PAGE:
On the translation of “Exodus”

Manolis Glezos on “Exodus”
21 February 2017

By Tony Mozer

The translator’s twisted view does not help when it comes to talking about the author’s work. Twisted, because the translator cannot help ‘missing the forest for the trees’. So I had better confine myself to saying a few words about the ‘trees’. A cynical definition has it that “a good translator is one who translates what the author wished they had written”; call it arrogant or malicious, but this is often the case, and it takes a bold —even impudent— translator to do it and a self-confident, open-minded author to accept it. This is far from being the case here, of course. George Hatzistergiou approaches writing from a refreshing engineer’s perspective, with the scientist’s methodical design, the builder’s love for precision and economy and the craftsman’s attention to detail. Indeed, thanks to George’s own intimate knowledge of English, the British backdrop to much of the book and the unaffected style of his writing, there were entire passages that almost translated themselves. Where the setting is Greek things become a little more difficult for the translator and a little more challenging for non-Greek readers. A literary book is not the place for lengthy footnotes, asterisks and translator’s notes, so unless a reader is willing to look up any unfamiliar points elsewhere, some aspects will have to remain quaintly exotic. To return briefly to the ‘forest’, amidst mounting evidence in world affairs that we may be experiencing the end of the Enlightenment, that the post-WWII affluence and euphoria may prove to be a brief interlude, we can only hope that books like Exodus can help put off the gloom. If the individual terrorist is an asymmetric threat against organised societies, Exodus shows us how the individual ‘crusader’ can become an asymmetric threat against organised terrorism.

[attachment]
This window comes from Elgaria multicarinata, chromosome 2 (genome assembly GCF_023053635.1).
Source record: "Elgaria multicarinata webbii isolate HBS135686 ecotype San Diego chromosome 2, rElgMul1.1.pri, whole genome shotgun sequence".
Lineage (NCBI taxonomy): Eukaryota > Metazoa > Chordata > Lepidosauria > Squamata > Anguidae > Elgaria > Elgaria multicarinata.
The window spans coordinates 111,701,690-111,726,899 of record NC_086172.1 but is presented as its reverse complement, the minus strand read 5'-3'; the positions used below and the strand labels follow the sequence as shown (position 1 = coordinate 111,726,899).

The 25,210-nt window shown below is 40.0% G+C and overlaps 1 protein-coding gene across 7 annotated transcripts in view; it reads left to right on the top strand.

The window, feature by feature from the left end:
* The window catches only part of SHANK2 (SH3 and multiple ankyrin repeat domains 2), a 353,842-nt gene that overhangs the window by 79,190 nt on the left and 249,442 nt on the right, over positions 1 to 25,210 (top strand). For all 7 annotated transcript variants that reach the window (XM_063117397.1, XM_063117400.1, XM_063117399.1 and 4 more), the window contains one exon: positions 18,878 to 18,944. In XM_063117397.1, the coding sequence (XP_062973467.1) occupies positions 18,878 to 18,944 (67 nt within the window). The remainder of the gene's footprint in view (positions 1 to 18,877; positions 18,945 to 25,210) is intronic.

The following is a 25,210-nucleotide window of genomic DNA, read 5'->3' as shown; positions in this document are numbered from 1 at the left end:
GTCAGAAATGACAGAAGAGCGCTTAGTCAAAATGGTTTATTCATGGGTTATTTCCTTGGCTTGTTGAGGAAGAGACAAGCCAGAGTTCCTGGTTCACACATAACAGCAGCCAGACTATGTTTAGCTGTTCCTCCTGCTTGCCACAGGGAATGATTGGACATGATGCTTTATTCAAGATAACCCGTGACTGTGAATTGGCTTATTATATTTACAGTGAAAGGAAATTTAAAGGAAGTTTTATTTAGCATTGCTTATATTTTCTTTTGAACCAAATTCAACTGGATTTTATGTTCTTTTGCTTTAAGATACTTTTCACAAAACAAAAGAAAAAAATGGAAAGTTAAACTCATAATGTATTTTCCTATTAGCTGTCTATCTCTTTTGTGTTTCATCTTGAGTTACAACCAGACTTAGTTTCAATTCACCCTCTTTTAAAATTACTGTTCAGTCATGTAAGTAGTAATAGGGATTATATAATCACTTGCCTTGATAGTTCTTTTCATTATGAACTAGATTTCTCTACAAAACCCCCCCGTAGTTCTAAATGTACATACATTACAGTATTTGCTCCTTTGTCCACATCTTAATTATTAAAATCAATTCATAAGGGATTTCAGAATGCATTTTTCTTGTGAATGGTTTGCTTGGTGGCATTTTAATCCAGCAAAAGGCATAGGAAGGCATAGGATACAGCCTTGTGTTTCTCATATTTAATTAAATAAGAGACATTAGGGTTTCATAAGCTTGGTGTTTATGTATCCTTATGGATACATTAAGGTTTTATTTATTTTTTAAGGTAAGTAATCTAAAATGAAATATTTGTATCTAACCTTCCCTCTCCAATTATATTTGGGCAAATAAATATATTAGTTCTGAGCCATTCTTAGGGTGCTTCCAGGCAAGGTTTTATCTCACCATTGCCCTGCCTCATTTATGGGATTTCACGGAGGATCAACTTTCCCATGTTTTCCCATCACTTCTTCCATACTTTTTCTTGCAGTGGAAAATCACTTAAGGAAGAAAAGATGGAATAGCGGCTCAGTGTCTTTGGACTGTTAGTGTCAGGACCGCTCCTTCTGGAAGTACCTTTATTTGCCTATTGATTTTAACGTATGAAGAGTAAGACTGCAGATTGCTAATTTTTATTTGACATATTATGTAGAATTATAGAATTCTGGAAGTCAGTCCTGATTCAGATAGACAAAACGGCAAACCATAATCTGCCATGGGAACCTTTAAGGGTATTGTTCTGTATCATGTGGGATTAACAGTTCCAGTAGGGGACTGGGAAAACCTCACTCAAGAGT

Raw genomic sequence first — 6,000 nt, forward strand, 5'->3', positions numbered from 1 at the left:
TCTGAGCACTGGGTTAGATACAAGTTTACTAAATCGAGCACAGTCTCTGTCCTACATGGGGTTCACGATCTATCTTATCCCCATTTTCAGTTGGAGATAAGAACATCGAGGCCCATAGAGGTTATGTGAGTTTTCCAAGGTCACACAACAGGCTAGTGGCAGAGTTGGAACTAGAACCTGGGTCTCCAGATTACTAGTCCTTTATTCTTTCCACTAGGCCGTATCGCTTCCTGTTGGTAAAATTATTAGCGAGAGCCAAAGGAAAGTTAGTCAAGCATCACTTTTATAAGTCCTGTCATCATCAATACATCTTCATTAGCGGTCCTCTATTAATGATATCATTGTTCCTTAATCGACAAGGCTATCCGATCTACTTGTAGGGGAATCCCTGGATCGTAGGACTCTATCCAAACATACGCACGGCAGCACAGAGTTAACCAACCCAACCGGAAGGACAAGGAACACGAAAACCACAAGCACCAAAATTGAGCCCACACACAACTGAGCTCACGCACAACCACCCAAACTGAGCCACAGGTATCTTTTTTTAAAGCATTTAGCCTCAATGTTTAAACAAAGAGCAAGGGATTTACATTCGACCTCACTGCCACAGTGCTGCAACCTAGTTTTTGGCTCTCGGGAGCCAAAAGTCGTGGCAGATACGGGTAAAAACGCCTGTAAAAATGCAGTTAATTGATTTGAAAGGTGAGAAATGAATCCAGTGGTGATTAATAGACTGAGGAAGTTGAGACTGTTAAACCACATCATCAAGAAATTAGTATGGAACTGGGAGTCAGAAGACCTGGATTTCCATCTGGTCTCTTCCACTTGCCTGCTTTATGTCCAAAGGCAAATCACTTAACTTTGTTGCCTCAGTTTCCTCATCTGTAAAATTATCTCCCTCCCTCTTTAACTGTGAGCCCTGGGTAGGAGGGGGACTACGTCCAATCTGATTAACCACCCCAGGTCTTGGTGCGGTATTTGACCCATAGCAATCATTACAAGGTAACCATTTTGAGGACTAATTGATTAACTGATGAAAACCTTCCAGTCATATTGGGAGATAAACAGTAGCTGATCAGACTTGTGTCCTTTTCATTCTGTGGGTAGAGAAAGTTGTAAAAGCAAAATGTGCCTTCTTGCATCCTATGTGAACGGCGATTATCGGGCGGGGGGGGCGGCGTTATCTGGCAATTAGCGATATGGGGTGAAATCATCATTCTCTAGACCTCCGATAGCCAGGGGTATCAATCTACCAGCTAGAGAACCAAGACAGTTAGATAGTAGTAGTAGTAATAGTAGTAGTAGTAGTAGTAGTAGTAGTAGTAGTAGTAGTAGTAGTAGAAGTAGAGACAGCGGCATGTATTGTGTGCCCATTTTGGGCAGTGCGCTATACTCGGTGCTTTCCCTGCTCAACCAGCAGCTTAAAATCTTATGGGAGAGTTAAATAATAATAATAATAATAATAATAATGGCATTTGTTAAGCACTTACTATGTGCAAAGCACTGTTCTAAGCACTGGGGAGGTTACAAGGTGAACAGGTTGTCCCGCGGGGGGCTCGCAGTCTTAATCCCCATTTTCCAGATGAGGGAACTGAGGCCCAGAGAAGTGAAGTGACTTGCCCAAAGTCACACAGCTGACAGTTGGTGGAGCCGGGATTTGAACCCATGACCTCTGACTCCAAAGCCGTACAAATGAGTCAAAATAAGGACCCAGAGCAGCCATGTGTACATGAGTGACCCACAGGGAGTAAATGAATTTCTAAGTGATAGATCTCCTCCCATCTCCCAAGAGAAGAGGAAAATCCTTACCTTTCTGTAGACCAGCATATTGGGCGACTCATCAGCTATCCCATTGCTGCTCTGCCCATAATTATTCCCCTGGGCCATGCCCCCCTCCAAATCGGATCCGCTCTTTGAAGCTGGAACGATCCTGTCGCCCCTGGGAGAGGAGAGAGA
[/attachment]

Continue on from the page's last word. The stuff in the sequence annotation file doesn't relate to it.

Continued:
PS. I suspect that entrusting your work to someone else to translate is almost like giving up a child for adoption. If that is the case, George was remarkably unperturbed about it as well as untypically generous with deadlines and encouragingly happy with the end result. For all these I thank him.

by Tony Mozer